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Olfactory Event-Related Potentials and Exhaled Organic Volatile Compounds: The Slow Link Between Olfactory Perception and Breath Metabolic Response. A Pilot Study on Phenylethyl Alcohol and Vaseline Oil

1
Department of Biological and Environmental Science and Technologies, University of Salento, Campus Ecotekne, Via per Monteroni, 73100 Lecce, Italy
2
DReAM Laboratory of InterDisciplinary Research Applied to Medicine, University of Salento-Vito Fazzi Hospital, 73100 Lecce, Italy
3
Dipartimento di Neuroscienze, Imaging e Scienze Cliniche, Università “d’Annunzio” di Chieti-Pescara, 66100 Chieti, Italy
*
Author to whom correspondence should be addressed.
Brain Sci. 2019, 9(4), 84; https://doi.org/10.3390/brainsci9040084
Received: 29 January 2019 / Revised: 8 April 2019 / Accepted: 12 April 2019 / Published: 15 April 2019
(This article belongs to the Collection Collection on Cognitive Neuroscience)
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Abstract

Olfactory processing starts with the breath and elicits neuronal, metabolic and cortical responses. This process can be investigated centrally via the Olfactory Event-Related Potentials (OERPs) and peripherally via exhaled Volatile Organic Compounds (VOCs). Despite this, the relationship between OERPs (i.e., N1 and Late Positive Component LPC) and exhaled VOCs has not been investigated enough. The aim of this research is to study OERPs and VOCs connection to two different stimuli: phenylethyl alcohol (PEA) and Vaseline Oil (VO). Fifteen healthy subjects performed a perceptual olfactory task with PEA as a smell target stimulus and VO as a neutral stimulus. The results suggest that OERPs and VOCs distributions follow the same amplitude trend and that PEA is highly arousing in both psychophysiological measures. PEA shows ampler and faster N1, a component related to the sensorial aspect of the stimulus. The N1 topographic localization is different between PEA and VO: PEA stimulus evokes greater N1 in the left centroparietal site. LPC, a component elicited by the perceptual characteristic of the stimulus, shows faster latency in the Frontal lobe and decreased amplitude in the Central and Parietal lobe elicited by the PEA smell. Moreover, the delayed time between the onset of N1-LPC and the onset of VOCs seems to be about 3 s. This delay could be identified as the internal metabolic time in which the odorous stimulus, once perceived at the cortical level, is metabolized and subsequently exhaled. Furthermore, the VO stimulus does not allocate the attentive, perceptive and metabolic resource as with PEA. View Full-Text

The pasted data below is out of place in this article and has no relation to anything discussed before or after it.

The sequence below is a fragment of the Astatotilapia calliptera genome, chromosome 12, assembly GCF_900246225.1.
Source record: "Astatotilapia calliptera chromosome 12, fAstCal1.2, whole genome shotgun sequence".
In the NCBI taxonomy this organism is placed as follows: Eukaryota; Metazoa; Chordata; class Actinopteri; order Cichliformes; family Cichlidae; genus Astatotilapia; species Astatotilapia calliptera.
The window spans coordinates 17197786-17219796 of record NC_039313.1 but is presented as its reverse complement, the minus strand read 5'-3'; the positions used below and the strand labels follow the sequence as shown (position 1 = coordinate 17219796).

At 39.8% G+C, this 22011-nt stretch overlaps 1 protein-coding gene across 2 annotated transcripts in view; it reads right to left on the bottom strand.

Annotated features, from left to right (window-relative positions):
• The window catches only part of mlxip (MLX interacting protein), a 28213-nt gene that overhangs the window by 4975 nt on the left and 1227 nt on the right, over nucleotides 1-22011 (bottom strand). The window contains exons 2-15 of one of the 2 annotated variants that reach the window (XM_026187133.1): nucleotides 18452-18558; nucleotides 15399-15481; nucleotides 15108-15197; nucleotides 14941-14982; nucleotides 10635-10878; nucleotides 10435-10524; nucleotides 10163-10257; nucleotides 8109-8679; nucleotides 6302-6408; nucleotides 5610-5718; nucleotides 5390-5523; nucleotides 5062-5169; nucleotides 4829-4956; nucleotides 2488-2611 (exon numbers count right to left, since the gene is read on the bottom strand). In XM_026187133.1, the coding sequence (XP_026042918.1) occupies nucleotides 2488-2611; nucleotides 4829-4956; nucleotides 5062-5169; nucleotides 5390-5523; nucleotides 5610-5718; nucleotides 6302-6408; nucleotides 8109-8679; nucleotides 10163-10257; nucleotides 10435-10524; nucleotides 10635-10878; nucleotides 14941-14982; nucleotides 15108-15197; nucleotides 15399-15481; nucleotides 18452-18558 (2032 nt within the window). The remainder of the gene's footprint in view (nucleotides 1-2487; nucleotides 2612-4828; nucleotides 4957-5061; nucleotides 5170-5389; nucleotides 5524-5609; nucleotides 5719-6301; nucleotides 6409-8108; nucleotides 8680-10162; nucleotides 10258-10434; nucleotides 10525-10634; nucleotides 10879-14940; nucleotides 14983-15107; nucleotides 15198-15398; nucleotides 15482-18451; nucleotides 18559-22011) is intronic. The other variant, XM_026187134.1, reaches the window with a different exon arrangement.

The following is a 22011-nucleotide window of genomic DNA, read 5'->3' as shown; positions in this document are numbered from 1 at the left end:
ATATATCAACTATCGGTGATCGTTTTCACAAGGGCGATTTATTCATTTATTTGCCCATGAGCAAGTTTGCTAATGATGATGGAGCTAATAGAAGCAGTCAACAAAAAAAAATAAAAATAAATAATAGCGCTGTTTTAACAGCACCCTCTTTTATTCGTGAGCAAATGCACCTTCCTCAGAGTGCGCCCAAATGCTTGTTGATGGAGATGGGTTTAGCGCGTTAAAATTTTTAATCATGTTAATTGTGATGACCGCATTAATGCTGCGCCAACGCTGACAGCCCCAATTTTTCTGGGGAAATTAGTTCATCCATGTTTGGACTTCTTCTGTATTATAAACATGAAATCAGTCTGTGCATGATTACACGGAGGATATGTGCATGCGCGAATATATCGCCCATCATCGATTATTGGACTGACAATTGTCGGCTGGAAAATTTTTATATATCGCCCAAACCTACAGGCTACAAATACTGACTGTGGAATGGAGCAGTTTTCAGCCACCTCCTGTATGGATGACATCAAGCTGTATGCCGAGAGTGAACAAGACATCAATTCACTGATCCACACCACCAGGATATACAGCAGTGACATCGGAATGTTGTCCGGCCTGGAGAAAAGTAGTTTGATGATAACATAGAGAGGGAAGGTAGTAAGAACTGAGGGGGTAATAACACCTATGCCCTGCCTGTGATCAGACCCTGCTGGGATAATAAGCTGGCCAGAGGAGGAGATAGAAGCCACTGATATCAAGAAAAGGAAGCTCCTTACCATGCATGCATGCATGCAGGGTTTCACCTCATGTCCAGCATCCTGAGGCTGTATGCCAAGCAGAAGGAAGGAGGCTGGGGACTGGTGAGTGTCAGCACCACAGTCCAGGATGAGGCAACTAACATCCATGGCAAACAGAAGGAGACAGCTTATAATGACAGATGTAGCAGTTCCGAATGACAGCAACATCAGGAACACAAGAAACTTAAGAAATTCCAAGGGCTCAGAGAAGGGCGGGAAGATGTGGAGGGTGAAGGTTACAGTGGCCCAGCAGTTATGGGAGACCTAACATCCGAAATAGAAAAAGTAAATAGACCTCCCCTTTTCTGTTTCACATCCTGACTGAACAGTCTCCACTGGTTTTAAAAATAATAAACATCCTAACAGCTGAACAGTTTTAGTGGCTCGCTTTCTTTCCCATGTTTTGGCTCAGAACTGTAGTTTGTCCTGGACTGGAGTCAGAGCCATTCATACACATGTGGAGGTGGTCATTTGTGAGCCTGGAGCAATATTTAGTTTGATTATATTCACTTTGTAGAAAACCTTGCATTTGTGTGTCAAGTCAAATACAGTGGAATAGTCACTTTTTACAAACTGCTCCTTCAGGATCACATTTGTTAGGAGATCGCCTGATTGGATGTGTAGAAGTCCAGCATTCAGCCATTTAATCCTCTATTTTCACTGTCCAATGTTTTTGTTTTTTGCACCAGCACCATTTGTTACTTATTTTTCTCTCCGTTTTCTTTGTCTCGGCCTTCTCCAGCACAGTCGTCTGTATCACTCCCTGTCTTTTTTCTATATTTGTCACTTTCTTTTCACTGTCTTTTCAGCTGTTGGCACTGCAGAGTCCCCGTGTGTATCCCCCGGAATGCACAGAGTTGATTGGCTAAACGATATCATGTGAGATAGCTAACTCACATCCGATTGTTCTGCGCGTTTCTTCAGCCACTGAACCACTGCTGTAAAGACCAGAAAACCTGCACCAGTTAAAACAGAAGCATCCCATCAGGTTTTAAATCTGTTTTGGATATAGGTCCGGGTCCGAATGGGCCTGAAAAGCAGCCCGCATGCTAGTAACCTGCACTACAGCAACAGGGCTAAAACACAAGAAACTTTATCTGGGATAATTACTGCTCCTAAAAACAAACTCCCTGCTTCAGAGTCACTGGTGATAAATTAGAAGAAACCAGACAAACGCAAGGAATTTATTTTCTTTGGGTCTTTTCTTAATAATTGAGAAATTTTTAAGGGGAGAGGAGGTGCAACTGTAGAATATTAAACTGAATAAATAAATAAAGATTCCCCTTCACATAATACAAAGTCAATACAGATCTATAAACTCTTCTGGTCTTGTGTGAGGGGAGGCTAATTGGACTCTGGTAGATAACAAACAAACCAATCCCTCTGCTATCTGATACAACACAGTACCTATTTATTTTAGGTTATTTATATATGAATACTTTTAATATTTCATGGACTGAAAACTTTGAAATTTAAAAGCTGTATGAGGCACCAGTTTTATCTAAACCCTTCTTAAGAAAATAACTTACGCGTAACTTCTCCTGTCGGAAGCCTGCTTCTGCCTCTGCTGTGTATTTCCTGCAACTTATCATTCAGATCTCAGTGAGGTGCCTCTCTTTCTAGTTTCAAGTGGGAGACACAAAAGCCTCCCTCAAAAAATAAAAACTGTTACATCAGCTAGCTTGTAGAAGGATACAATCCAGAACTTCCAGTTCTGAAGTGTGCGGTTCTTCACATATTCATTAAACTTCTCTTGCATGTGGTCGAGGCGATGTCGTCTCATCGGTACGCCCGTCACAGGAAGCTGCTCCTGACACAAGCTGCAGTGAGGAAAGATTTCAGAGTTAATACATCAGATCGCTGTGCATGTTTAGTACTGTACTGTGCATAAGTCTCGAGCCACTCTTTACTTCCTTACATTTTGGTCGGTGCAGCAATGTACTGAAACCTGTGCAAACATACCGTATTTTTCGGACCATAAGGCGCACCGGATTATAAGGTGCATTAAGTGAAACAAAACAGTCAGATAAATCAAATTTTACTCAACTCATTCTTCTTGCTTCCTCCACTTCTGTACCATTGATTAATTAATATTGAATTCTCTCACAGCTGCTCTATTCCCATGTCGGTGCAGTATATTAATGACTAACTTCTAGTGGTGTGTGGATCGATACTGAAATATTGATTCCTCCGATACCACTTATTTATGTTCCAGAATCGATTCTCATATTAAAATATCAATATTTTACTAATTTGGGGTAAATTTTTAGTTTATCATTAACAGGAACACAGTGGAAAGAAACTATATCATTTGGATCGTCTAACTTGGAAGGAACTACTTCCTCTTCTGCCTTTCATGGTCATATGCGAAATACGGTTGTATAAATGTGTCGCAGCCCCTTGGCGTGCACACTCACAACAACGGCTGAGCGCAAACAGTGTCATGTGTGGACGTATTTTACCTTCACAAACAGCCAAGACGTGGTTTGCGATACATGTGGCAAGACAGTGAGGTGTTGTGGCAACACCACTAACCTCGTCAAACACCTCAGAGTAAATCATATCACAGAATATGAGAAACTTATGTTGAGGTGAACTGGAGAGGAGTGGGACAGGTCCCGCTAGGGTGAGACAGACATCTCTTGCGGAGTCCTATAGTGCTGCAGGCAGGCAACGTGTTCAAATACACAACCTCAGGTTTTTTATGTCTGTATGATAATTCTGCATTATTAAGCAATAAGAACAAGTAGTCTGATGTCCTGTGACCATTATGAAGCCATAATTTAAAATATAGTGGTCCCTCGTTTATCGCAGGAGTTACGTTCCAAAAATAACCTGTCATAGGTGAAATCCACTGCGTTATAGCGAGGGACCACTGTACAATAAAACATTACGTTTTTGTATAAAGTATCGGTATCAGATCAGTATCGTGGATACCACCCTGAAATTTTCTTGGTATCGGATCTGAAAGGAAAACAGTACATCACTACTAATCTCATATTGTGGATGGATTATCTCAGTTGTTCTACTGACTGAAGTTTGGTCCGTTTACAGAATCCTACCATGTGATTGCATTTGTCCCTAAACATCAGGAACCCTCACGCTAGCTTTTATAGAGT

Keywords: OERP; VOCs; N1; LPC; olfactory perception; olfactory metabolic response OERP; VOCs; N1; LPC; olfactory perception; olfactory metabolic response
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This is an open access article distributed under the Creative Commons Attribution License which permits unrestricted use, distribution, and reproduction in any medium, provided the original work is properly cited (CC BY 4.0).
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Invitto, S.; Mazzatenta, A. Olfactory Event-Related Potentials and Exhaled Organic Volatile Compounds: The Slow Link Between Olfactory Perception and Breath Metabolic Response. A Pilot Study on Phenylethyl Alcohol and Vaseline Oil. Brain Sci. 2019, 9, 84.

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